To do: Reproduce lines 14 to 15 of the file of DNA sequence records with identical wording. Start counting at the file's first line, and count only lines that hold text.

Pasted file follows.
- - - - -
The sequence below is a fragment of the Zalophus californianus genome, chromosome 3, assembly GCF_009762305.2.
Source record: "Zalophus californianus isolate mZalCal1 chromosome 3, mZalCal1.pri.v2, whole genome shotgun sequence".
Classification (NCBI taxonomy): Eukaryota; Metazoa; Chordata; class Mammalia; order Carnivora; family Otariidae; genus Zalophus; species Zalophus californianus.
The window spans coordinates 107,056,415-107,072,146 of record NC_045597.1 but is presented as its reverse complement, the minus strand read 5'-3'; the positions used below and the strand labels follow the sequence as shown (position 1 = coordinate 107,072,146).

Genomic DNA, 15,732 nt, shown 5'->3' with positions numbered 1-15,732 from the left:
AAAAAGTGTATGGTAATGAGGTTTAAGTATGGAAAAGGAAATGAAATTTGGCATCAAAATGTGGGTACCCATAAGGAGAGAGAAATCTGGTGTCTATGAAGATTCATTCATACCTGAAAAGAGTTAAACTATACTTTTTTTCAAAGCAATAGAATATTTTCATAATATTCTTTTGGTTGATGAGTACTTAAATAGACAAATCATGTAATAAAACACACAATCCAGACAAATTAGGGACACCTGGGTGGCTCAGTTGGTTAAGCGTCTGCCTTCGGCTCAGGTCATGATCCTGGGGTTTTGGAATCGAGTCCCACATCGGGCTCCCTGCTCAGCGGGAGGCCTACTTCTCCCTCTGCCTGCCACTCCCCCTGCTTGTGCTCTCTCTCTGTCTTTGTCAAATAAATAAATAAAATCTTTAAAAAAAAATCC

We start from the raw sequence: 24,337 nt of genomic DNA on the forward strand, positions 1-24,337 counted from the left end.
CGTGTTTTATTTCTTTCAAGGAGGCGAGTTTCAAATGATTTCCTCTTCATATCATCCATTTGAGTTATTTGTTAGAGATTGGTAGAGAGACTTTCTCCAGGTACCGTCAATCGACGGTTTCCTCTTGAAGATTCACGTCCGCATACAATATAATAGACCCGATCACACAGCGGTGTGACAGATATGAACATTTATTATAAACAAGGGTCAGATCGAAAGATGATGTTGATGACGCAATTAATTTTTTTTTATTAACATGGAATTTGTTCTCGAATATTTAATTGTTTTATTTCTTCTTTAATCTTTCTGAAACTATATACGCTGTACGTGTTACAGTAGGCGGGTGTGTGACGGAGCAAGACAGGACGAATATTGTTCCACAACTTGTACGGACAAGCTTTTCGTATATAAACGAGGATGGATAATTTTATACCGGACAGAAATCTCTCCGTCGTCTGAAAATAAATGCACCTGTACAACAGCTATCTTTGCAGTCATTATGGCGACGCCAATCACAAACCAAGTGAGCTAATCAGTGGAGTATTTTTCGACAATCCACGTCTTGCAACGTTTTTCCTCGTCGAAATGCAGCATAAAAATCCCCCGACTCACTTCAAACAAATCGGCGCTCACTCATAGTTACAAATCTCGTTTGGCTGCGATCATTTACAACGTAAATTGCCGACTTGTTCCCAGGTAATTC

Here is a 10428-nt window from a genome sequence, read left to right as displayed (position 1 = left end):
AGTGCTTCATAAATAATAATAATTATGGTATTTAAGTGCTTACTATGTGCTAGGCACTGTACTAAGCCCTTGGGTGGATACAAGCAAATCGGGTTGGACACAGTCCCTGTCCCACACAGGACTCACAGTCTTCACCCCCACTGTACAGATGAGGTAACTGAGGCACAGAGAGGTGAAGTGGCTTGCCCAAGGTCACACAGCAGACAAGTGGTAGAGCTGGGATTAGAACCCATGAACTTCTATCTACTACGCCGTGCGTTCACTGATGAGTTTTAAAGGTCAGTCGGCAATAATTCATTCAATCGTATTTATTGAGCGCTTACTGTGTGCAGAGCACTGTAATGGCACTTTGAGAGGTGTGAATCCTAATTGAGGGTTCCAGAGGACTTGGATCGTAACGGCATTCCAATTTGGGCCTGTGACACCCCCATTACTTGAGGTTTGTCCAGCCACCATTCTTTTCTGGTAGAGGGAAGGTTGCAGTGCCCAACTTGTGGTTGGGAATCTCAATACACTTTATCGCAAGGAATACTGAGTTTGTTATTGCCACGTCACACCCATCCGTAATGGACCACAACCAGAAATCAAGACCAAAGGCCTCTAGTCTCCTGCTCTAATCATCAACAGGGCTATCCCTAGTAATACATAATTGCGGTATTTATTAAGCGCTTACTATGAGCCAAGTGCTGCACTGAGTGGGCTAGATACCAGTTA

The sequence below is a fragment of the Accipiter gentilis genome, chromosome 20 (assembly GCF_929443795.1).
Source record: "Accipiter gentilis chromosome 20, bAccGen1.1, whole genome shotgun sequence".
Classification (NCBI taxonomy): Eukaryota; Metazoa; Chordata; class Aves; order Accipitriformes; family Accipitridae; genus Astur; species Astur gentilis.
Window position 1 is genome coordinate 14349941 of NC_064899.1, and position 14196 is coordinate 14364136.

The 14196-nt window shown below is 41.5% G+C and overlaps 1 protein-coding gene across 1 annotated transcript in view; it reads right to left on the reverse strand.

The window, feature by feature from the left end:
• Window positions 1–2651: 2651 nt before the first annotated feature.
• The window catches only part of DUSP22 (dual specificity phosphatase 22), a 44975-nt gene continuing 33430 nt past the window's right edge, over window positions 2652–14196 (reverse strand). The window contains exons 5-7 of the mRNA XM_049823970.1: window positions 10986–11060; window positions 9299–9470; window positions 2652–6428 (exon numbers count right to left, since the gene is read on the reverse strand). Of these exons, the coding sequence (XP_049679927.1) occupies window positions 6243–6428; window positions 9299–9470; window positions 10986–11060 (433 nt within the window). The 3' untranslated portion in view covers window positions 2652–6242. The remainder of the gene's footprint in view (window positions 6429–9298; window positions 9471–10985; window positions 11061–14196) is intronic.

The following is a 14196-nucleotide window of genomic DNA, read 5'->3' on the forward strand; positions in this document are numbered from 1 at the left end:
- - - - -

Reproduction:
Window position 1 is genome coordinate 14349941 of NC_064899.1, and position 14196 is coordinate 14364136.

The 14196-nt window shown below is 41.5% G+C and overlaps 1 protein-coding gene across 1 annotated transcript in view; it reads right to left on the reverse strand.